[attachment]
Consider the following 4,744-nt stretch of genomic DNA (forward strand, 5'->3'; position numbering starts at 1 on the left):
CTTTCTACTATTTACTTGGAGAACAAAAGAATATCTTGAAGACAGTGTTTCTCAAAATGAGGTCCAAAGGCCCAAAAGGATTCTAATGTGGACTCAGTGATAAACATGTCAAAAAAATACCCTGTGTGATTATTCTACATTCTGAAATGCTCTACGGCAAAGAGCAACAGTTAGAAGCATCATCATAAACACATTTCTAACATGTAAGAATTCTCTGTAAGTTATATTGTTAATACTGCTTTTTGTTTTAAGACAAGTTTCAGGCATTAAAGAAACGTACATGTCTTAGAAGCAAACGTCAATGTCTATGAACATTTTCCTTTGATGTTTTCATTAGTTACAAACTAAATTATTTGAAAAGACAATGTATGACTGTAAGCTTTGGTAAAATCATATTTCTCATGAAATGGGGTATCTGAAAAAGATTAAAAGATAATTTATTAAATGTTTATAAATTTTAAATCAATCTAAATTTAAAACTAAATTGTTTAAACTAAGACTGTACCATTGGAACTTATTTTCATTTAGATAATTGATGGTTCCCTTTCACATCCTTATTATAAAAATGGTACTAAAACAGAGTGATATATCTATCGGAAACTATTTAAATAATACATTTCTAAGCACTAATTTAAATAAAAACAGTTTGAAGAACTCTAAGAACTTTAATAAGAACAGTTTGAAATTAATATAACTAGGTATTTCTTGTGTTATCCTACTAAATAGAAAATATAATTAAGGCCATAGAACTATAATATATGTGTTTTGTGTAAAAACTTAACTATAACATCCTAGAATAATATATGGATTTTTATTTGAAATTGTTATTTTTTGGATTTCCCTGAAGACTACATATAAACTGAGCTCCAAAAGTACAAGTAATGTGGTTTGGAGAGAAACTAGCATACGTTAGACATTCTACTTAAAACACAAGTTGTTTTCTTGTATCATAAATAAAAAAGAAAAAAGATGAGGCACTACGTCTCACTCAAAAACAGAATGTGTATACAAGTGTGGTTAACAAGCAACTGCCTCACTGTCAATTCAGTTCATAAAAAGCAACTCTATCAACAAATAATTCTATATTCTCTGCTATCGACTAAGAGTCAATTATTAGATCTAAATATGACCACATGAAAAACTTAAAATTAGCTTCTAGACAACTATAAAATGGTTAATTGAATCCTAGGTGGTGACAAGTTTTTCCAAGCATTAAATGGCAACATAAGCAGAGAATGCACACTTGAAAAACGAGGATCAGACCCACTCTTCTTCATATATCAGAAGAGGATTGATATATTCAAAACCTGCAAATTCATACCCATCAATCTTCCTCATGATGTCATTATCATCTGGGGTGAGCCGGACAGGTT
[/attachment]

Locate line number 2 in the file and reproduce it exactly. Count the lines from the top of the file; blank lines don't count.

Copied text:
CTTTCTACTATTTACTTGGAGAACAAAAGAATATCTTGAAGACAGTGTTTCTCAAAATGAGGTCCAAAGGCCCAAAAGGATTCTAATGTGGACTCAGTGATAAACATGTCAAAAAAATACCCTGTGTGATTATTCTACATTCTGAAATGCTCTACGGCAAAGAGCAACAGTTAGAAGCATCATCATAAACACATTTCTAACATGTAAGAATTCTCTGTAAGTTATATTGTTAATACTGCTTTTTGTTTTAAGACAAGTTTCAGGCATTAAAGAAACGTACATGTCTTAGAAGCAAACGTCAATGTCTATGAACATTTTCCTTTGATGTTTTCATTAGTTACAAACTAAATTATTTGAAAAGACAATGTATGACTGTAAGCTTTGGTAAAATCATATTTCTCATGAAATGGGGTATCTGAAAAAGATTAAAAGATAATTTATTAAATGTTTATAAATTTTAAATCAATCTAAATTTAAAACTAAATTGTTTAAACTAAGACTGTACCATTGGAACTTATTTTCATTTAGATAATTGATGGTTCCCTTTCACATCCTTATTATAAAAATGGTACTAAAACAGAGTGATATATCTATCGGAAACTATTTAAATAATACATTTCTAAGCACTAATTTAAATAAAAACAGTTTGAAGAACTCTAAGAACTTTAATAAGAACAGTTTGAAATTAATATAACTAGGTATTTCTTGTGTTATCCTACTAAATAGAAAATATAATTAAGGCCATAGAACTATAATATATGTGTTTTGTGTAAAAACTTAACTATAACATCCTAGAATAATATATGGATTTTTATTTGAAATTGTTATTTTTTGGATTTCCCTGAAGACTACATATAAACTGAGCTCCAAAAGTACAAGTAATGTGGTTTGGAGAGAAACTAGCATACGTTAGACATTCTACTTAAAACACAAGTTGTTTTCTTGTATCATAAATAAAAAAGAAAAAAGATGAGGCACTACGTCTCACTCAAAAACAGAATGTGTATACAAGTGTGGTTAACAAGCAACTGCCTCACTGTCAATTCAGTTCATAAAAAGCAACTCTATCAACAAATAATTCTATATTCTCTGCTATCGACTAAGAGTCAATTATTAGATCTAAATATGACCACATGAAAAACTTAAAATTAGCTTCTAGACAACTATAAAATGGTTAATTGAATCCTAGGTGGTGACAAGTTTTTCCAAGCATTAAATGGCAACATAAGCAGAGAATGCACACTTGAAAAACGAGGATCAGACCCACTCTTCTTCATATATCAGAAGAGGATTGATATATTCAAAACCTGCAAATTCATACCCATCAATCTTCCTCATGATGTCATTATCATCTGGGGTGAGCCGGACAGGTT